How does a splint differ from a bandage?

A splint incorporates some sort of hard or rigid material (metal, plastic, or wood ) within the bandage so that the area beneath the splint is immobilized. Splints may be straight or curved to the shape of the limb. After protecting the surface of the injured area with a dressing and some padding, your veterinarian will securely place the splint over the area to be protected and will apply more layers of bandage material. The thickness of the padding layer, and therefore the size of the splint, will depend on the location and type of injury.

How often does the bandage or splint need to be changed?

If the wound beneath the bandage is infected, the bandage will need to be changed as often as twice per day for the first few days, until the infection is under control.
Since the purpose of a splint is to help immobilize an injured body part, it is usually changed less frequently. In puppies that are growing rapidly, the splint may need to be changed weekly to allow it to be adjusted for proper fit. In adult dogs, a splint may be left in place for several weeks if there are no complications.
Your veterinarian will tell you how often the bandage or splint on your pet will need to be changed, depending on the specifics of your case.

How do I care for the bandage or splint?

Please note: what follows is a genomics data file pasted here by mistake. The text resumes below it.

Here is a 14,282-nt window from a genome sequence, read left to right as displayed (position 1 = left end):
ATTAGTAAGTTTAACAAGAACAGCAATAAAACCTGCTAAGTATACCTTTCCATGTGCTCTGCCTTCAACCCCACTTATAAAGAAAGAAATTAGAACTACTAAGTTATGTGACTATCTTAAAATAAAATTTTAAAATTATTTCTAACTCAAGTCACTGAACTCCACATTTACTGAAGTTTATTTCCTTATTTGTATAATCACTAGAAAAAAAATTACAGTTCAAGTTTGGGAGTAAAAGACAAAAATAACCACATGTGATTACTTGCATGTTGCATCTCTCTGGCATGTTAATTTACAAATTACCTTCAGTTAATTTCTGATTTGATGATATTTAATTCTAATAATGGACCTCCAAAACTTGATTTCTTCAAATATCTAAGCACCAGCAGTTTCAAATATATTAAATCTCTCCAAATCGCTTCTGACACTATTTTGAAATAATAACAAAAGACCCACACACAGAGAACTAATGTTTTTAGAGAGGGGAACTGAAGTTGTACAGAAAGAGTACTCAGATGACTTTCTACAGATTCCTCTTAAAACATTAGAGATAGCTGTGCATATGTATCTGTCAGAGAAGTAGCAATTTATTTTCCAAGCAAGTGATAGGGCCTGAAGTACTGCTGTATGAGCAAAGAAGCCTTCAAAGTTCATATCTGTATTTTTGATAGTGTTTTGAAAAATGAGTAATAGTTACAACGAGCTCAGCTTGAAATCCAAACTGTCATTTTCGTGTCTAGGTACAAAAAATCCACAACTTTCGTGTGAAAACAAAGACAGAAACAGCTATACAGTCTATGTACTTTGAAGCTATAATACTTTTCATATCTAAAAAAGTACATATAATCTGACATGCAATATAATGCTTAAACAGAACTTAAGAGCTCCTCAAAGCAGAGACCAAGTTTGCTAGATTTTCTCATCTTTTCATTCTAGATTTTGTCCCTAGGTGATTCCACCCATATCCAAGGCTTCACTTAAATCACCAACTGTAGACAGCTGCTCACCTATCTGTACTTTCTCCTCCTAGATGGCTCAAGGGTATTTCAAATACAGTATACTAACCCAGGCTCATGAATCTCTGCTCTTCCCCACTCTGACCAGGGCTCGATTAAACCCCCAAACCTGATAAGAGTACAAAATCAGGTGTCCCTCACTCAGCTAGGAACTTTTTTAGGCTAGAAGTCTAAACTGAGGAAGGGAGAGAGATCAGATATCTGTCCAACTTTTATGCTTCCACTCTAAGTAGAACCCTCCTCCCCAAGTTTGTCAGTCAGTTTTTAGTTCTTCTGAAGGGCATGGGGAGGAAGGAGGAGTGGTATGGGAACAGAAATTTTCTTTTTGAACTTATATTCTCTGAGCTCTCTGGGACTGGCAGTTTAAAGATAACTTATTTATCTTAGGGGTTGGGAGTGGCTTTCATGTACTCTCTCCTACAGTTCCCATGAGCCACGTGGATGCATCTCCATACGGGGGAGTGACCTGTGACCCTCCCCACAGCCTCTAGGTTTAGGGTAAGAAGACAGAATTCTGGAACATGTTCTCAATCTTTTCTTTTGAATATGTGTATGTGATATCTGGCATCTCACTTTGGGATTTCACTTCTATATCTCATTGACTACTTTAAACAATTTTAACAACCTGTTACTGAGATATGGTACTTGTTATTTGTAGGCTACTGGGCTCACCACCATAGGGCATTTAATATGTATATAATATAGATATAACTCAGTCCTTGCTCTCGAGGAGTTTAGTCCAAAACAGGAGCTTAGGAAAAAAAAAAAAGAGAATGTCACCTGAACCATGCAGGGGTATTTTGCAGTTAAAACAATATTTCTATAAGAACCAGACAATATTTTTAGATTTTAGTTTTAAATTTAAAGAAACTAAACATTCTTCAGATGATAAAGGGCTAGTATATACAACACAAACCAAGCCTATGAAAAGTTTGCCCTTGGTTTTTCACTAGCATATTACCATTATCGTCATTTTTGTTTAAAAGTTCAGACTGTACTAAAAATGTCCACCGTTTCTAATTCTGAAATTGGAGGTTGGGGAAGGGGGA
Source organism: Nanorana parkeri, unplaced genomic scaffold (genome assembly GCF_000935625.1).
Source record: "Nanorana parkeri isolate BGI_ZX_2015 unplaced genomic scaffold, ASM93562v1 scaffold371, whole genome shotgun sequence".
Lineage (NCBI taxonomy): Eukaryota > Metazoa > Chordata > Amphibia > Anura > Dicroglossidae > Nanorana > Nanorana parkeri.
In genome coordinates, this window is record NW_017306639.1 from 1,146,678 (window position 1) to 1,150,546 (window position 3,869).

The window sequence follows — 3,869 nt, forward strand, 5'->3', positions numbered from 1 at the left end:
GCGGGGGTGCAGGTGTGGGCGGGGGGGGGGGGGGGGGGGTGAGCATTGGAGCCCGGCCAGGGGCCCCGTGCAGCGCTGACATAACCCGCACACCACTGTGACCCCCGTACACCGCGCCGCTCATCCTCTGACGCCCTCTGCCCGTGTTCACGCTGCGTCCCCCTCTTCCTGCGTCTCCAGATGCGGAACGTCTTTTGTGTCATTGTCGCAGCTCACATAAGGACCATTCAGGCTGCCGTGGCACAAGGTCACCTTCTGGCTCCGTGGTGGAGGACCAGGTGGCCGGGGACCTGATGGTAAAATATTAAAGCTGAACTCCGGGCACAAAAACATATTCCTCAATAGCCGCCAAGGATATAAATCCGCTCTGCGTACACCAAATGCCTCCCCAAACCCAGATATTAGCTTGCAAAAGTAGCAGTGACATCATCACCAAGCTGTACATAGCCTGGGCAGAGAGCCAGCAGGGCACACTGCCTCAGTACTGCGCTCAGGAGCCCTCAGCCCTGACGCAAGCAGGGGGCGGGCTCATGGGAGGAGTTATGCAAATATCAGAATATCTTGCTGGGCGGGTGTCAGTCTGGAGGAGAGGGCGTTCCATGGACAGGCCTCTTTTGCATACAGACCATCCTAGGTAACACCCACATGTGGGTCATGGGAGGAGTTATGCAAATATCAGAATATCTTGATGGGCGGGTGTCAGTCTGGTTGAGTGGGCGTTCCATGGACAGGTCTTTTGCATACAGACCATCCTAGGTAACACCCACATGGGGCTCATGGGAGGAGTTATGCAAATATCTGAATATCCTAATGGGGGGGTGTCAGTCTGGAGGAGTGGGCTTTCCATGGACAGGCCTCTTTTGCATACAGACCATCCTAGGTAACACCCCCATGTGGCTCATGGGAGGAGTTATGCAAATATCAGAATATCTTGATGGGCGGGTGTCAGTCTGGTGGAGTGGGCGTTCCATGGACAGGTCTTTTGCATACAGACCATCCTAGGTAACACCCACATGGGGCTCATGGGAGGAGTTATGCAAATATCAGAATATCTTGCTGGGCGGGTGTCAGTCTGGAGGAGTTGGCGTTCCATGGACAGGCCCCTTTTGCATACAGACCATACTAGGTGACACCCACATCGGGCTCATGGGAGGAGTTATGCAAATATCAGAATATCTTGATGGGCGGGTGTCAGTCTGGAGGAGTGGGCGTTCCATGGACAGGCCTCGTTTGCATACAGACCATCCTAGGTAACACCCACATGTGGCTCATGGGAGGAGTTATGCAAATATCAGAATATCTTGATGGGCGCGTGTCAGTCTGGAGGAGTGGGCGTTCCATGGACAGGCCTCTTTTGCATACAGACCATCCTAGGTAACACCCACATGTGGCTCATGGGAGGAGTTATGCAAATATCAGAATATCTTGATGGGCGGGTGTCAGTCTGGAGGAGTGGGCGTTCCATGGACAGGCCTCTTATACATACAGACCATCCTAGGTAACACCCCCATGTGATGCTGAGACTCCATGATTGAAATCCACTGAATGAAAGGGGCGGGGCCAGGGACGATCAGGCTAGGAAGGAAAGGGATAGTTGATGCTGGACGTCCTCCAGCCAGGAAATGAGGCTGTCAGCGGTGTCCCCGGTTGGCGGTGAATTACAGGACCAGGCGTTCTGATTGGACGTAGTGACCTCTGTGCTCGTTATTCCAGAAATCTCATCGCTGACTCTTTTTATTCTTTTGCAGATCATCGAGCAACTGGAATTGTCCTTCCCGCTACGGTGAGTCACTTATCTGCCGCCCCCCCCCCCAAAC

General bandage and splint care includes keeping the bandage clean and dry, checking that the bandage does not slip or become too tight, and checking for any discharges or foul smell.

Check the bandage at least twice daily to ensure that it is clean and dry and that it is neither too tight nor too loose. If the toes are exposed below the bandage, check that they are free of discharges or bad smells, that they are neither hot nor cold, and that they have not become swollen or red. Any of these signs could indicate that the bandage is too tight or that the infection is spreading. For the same reasons, also check the area above the bandage to make sure that it is not swollen, red, chafed, or otherwise irritated. Finally, make sure that the bandage has not slipped up or down.

Do not allow your dog to lick or chew at the bandage. If your dog continues to bother the bandage, it may be necessary to use an Elizabethan collar to prevent access to it.